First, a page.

Towards the end of last year, we wrote three posts on the Lower Thames River Crossing and the fact that Highways England had to withdraw their application to the Planning Inspectorate for a Development Consent Order:
You would have thought that having to metaphorically go back to the drawing board would have made Highways England at least pause the tendering process for contractors to deliver the project. Well, despite still having to resubmit their application to the Planning Inspectorate, let alone be granted permission to proceed, it would appear that Highways England are carrying on with the tendering process: Highways England has issued its call for tenders for £1.9bn of new roads for the Lower Thames Crossing.
Highways England won’t be resubmitting their application until later on this year. Yet they think they can simply plough on with the tendering contracts regardless. Arrogant doesn’t even begin to describe their attitude.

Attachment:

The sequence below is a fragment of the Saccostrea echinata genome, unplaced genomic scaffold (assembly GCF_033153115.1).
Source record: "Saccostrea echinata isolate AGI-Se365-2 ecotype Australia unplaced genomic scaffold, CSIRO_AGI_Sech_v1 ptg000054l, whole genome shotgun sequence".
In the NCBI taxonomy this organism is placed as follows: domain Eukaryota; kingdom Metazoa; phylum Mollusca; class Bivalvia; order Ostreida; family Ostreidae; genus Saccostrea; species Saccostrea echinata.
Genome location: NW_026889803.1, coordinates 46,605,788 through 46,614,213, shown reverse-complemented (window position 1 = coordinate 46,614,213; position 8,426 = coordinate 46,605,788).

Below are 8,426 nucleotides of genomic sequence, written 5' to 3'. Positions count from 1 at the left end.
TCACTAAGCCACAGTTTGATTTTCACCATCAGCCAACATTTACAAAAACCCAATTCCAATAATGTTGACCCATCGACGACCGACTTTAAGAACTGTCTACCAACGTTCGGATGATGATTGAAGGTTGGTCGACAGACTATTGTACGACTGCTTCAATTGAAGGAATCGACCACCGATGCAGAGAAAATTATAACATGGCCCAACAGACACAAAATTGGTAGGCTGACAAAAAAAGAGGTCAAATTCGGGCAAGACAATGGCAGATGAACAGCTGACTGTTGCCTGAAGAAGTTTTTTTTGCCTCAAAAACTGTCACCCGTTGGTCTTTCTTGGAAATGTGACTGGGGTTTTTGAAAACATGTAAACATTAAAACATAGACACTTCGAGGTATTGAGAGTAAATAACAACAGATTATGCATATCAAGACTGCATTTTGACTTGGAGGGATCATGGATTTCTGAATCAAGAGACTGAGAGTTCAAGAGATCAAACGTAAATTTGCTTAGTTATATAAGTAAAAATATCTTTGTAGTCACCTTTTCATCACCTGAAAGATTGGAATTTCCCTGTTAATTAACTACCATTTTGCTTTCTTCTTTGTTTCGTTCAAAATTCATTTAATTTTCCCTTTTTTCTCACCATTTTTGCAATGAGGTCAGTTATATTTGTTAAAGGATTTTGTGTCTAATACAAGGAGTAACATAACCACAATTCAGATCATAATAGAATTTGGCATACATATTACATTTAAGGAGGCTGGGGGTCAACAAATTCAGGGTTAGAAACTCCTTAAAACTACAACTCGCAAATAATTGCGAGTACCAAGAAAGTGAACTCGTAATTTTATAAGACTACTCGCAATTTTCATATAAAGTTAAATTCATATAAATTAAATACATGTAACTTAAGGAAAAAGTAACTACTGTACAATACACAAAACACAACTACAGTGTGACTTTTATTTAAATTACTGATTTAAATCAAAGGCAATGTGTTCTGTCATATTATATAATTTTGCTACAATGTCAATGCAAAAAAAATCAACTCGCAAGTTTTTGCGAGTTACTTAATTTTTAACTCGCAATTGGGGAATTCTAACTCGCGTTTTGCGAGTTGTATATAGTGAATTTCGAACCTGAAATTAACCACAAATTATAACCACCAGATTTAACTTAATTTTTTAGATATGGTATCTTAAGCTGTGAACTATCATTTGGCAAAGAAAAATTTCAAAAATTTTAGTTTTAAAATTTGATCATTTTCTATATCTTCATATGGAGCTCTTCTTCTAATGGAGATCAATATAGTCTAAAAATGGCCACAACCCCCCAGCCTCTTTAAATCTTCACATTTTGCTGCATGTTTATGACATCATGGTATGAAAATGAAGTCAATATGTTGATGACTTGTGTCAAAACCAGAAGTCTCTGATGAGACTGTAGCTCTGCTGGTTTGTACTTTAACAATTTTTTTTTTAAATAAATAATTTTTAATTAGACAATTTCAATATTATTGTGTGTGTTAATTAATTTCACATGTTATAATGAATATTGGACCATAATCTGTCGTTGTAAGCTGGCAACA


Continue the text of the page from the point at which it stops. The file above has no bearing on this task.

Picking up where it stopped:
We’ve said this before but feel obliged to say it again. The coronavirus crisis and the subsequent lockdowns and tiered restrictions has had a profound effect upon the economy. It has certainly changed the world of work with what looks like a permanent move towards more home working and a reduction in commuting. Even though there’s a ‘road map’ out of this, there’s going to be no going back to what we saw as normal before 2020 – too much has changed for that to even be able to happen.
The traffic projections Highways England are using to make their case for building the Lower Thames Crossing are out of date. At the very least, before chucking any more money down the pan on an environmentally destructive, they need to come up with completely new traffic projections that reflect the reality we’re now in.
As we’ve written before, it’s not a done deal. It’s still possible to apply enough pressure to get this poxy project called in for a proper view before it’s deservedly consigned to the dustbin of history where it belongs.